Coax Length Issues Simplified
Question: What is the "correct" length of coax?
Answer: The shortest length that makes it from the radio to the antenna.
Question: Are there any exceptions to the above rule?
Answer: 75 Ohm harnesses for Co-phasing is the only exception.
Question: Why do most mobile antenna makers recommend 18 feet of coax?
Answer: You got me, they claim you should use 1/2 wavelength multiples of coax. 18 feet isn't even close to being a 1/2 wavelength in any 50 Ohm coax you will find. Check some commonly used coax using the above formulas. RG-58, the most commonly used mobile antenna coax length would have to be 12 feet to be a 1/2 wavelength. RG-8X would need to be 14 feet.
Question: Ok, seriously nerd, when I trim my coax it changes my SWR. You can't tell me it's not good to lower my SWR from 1.5 to 1.2 by taking off a few extra feet of coax.
Answer: Hey, I'm not a nerd! Go ahead, change your coax length. If you change coax length and it affects your SWR in minute amounts, everything is working fine. If your SWR was 2.5:1 and putting in a 4 foot jumper brought it down to 1.3:1, this large change indicates you have real problems...i.e. common mode currents (see above). Really, you should be changing the antennas length to alter SWR. NO special length of 50 ohm coax is going to fix or lower your SWR signficantly and/or boost performance. Period.
Question: I notice when I change coax length, my "modulation" needle jumps more / harder / faster when I talk. I get more watts out of the radio (verified by a watt meter) with certain lengths of coax. Is there a certain length that will allow my radio to put out the most power?
Answer: No, there isn't a magic certain length that will do this. Certain lengths of coax will allow your radio to "see" a load that it can couple with better which results in more power out of the radio / amp. Unfortunately, there isn't a good way to determine what length you need to allow the radio to put out the max wattage its capable of. I am only refering to newer solid state radios with transistors. Old tube radios usaually have devices built into them to tune the radios finals impedance to match that of the input end of the coax. If you want to accomplish the same effect with your solid state radio, pick up a device known as a "antenna tuner". The term antenna tuner is misleading because it doesn't actually tune the antenna - or take the place of tuning the antenna - it simply lets the radio couple to the antenna system with better efficiency. Other more appropriate names for the antenna tuner are the transmatch or feedline flattener. If your SWR is low (below 2:1), don't expect to notice a (performance) difference from using an antenna tuner.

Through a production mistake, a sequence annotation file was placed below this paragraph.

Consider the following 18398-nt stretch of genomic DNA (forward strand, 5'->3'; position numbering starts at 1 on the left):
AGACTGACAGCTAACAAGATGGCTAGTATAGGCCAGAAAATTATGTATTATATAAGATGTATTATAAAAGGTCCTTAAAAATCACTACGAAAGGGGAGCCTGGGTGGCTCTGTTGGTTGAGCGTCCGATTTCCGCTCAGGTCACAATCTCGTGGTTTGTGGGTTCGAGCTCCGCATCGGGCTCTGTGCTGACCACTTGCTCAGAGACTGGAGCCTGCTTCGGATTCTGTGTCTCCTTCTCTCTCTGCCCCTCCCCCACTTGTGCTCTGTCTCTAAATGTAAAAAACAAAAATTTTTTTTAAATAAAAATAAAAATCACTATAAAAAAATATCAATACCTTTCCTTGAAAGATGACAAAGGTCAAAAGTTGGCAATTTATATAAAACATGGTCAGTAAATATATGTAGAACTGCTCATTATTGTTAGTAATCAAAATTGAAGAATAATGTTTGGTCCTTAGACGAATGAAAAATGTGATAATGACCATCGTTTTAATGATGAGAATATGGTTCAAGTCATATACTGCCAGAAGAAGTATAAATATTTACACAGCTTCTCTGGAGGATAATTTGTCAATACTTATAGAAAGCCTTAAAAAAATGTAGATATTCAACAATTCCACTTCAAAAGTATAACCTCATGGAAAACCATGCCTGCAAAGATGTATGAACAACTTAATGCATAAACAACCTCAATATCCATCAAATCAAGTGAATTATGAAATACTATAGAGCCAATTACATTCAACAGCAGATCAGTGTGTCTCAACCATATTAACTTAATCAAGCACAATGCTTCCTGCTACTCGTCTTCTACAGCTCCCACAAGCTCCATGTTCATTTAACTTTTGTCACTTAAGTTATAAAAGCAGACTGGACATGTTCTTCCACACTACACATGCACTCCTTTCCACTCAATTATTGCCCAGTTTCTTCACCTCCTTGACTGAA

Question: Why do so many people recommend using 1/2 wave mutiples of coax? Will it really hurt me if I take the time to measure a 1/2 wavelengh multiple of coax?
Answer: The idea of using 1/2 wavelength multiples of coax comes from the fact that the antennas feedpoint impedance is "mirrored" at the input of the coax when using the said length. Many operator make / made the assumption that was a good thing because it was just like having the antenna hooked right to the radio / SWR meter. If anything other than a 1/2 wavelength mutiple is used, the impedance the radio / SWR meter sees is the antennas feedpoint impedance transformed to some other value of impedance. So, if your antenna has a feedpoint impedance of 25 Ohms and you use a 1/2 wavelength wave length of coax, the radio will "see" 25 Ohms in the input end of the coax. If you were to use some other length, say a 1/4 wavelength of 50 Ohm coax, the radio would "see" an impedance of 100 Ohm. What consequences does this have? None. Whether the impedance is 25 Ohms or 100 Ohms, the SWR is STILL 2:1. No matter what the 50 ohm line length, the resultant SWR is still 2:1...at the antennas feedpoint, at the input end of the coax and at any and every point along the coax line.
Many operators take half the truth of transmission line theory and make up their own rules. If you have been reading my page since its inception, you know I used to be "uneducated" when it came to transmission line theory. Sorry to admit I thought coax length was important. It was drilled into my head by somebody I respect(ed).
This isn't the easiest part of CB to wade through. Hopefully I've covered this with enough detail to set everyone straight. Many beginner amateur radio operators and students have misceptions and make false extrapolations in tranmission line theory. There are many conditions that must be stated when simplifying things. I have made one assumption here. I have been assumming the coax loss is negligible. At CB frequencies this is a pretty safe assumption to make.
Question: Ok then, why is the length of 75 Ohm coax line important? If coax length doesn't matter, why is 75 Ohm coax different?
Answer: I've heard this a question more than once. The fact your radio has a 50 Ohm jack on it is the reason you use 50 Ohm coax. The antenna is designed to have a feedpoint impedance of 50 Ohms. When all the impedances match, maximum power is transfered from the radio, through the coax, out the antenna. Using coax with a (characteristic) impedance of 75 Ohms can potenially transform the antennas feedpoint into another value..another value such that the resultant SWR will vary with line length. This function is handy for matching antennas to the feedline that do not have feedpoint impedances of 50 Ohms. This is beyond the scope of this section, but antenna makers can specify certain lengths (1/4 wave) of 75 Ohm coax to achieve the proper match between radio and antenna. Again, this form of matching is not possible with 50 Ohm coax.